Common Problems with Deeds on Death, Transfer on Death Deeds, and Beneficiary Deeds
A deed on death, transfer on death deed, or beneficiary deed is a type of deed that transfers ownership of real estate when someone dies—all while avoiding probate. While a transfer on death deed can be a very beneficial estate planning tool, it is important to understand how this deed works and the potential drawbacks to using this deed.
How Transfer on Death Deeds Work
If you own commercial or residential real estate without a co-owner, there are only a few ways that you can pass on this property to family, friends, or charities without having to go through probate. Many people choose to utilize a living trust to avoid probate when transferring real property. However, a deed on death, transfer on death deeds, or beneficiary deeds are simpler and less expensive when simply looking to transfer real property to a beneficiary.
A transfer on death deed allows you to sign the document immediately and move your property from your name to the name of the beneficiary. However, the deed is not valid or take effect until you pass away. This is beneficial as a transfer on death deed allows one to maintain control of their property throughout the entirety of their lifetime. Further, as the beneficiary has no legal right to the property until after you pass away, you retain the right to refinance or sell the property.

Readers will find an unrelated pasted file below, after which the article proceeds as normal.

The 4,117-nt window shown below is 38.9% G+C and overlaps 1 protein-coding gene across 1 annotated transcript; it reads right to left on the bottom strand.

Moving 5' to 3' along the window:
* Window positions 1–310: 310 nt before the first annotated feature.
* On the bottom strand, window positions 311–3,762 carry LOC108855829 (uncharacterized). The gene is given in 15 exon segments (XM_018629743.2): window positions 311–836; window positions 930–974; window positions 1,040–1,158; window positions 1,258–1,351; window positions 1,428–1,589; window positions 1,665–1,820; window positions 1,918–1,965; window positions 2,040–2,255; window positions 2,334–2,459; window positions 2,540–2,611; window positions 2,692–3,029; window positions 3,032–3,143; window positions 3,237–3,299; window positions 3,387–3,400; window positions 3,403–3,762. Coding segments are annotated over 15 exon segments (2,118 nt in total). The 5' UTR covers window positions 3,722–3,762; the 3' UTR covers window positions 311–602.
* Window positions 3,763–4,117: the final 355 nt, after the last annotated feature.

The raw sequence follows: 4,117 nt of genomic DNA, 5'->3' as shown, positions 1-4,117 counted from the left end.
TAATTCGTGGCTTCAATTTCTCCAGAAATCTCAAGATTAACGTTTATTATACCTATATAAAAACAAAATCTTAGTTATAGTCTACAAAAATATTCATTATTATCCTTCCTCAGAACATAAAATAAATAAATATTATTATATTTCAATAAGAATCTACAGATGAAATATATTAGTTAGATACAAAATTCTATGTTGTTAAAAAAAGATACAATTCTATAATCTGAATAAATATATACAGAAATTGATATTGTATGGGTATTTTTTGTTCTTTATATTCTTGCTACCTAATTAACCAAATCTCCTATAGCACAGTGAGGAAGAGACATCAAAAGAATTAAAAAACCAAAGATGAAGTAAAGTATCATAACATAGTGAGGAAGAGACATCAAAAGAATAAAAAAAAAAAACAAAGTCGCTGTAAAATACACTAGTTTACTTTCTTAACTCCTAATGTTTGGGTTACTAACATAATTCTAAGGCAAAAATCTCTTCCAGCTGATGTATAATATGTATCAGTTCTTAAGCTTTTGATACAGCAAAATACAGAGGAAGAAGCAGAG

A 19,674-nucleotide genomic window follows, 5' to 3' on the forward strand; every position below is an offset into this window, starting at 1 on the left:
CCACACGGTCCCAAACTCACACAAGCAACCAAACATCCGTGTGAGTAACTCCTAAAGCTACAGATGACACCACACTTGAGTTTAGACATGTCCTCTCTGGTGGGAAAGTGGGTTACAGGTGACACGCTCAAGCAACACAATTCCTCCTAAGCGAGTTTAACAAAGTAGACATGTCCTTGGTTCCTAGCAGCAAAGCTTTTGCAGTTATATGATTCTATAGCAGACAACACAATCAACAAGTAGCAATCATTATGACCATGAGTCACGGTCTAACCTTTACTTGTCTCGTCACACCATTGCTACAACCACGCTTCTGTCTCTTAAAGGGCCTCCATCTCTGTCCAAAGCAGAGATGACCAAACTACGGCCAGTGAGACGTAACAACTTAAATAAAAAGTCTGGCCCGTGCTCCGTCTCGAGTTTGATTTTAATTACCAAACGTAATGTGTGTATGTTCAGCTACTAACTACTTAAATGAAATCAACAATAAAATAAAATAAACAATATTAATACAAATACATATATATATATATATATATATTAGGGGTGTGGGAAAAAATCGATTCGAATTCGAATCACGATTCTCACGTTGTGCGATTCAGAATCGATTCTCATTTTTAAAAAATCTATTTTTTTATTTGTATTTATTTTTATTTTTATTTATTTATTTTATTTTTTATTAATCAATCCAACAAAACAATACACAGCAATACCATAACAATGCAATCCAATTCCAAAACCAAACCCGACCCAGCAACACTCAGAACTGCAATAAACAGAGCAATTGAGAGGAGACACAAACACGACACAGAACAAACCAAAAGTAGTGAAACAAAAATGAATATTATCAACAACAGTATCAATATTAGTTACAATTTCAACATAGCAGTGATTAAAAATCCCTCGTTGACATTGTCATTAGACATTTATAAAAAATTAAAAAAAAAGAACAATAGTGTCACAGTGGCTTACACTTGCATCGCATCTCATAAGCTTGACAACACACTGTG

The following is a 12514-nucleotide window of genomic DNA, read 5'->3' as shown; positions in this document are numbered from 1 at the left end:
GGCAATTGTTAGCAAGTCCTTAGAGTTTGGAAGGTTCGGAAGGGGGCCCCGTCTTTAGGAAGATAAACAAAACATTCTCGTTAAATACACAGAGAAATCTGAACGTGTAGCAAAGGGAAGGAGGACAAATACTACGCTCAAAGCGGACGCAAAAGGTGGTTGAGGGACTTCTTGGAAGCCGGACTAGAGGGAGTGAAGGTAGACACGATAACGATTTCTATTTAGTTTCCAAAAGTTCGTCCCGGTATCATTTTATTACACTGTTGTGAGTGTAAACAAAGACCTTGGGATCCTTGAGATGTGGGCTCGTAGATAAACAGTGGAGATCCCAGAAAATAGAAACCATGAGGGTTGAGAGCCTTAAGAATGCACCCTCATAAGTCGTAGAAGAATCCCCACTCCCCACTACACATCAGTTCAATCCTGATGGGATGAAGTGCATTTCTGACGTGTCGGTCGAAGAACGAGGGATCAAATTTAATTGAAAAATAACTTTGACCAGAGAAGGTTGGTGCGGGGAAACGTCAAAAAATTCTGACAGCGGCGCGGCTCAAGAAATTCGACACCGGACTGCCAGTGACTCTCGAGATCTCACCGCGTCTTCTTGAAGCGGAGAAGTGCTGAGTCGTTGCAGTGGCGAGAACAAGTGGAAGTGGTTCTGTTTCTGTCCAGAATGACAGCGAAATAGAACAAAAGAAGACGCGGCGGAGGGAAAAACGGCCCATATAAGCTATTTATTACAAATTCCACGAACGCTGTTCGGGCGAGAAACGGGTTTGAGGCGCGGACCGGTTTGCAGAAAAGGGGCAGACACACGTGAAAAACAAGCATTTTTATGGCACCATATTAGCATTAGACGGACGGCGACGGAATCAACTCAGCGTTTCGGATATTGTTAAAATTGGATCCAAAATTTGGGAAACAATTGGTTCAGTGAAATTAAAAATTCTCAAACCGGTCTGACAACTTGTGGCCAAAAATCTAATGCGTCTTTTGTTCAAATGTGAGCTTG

One important note is that you must record the deed with the county land records office in the same district as the property. Thus, if you change your mind about leaving the property to a beneficiary, you can simply revoke or create a new deed to cancel out the old deed.
Finally, since you are not transferring the property during your lifetime, the deed does not incur a gift tax. However, the value of the property does contribute to the value of your estate for tax purposes.
Problems with Transfer on Death Deeds
While a deed on death, transfer on death deed, or beneficiary deed can be a low cost and simple way to avoid probate when transferring real property. However, there are a few common issues with transfer on death deeds that are outlined below.
Transfer on Death Forms or Deed Upon Death Forms
Many people find free transfer on death deeds templates online. However, these documents can often be unreliable and when combined with inexperienced grantors who may use incorrect language, the transfer on death deed will not be effective. While not an issue with the deed itself, utilizing a free deed without an attorney’s help so commonly leads to problems that it must be addressed.
Difficult to Get Title Insurance
Most title insurance companies refuse to issue a title insurance policy until the new property owner owns the property for at least eighteen months. This means that you have to wait eighteen months after the original owner of the property to die before obtaining title insurance on the property. The reason for this is because creditors have eighteen months to file credit claims against the estate.
If the beneficiary inheriting the property desires to sell the property as soon as possible, the new buyer may not be able to obtain title insurance on the property and thus will have problems obtaining a mortgage to purchase the property.
In most cases, probate can fix this issue. However, the whole point of using a transfer on death deed is to avoid probate in the first place.
Vulnerability to Claims by Grantor’s Creditors